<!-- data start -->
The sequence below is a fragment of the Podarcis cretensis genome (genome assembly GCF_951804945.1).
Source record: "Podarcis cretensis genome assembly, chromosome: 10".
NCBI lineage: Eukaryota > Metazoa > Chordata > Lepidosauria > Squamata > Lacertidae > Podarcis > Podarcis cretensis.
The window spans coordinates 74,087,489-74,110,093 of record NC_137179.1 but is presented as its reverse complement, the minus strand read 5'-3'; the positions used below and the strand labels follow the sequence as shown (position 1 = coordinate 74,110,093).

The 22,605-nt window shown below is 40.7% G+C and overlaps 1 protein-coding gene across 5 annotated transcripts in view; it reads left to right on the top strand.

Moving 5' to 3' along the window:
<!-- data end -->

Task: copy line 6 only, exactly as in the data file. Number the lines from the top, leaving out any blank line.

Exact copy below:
Moving 5' to 3' along the window: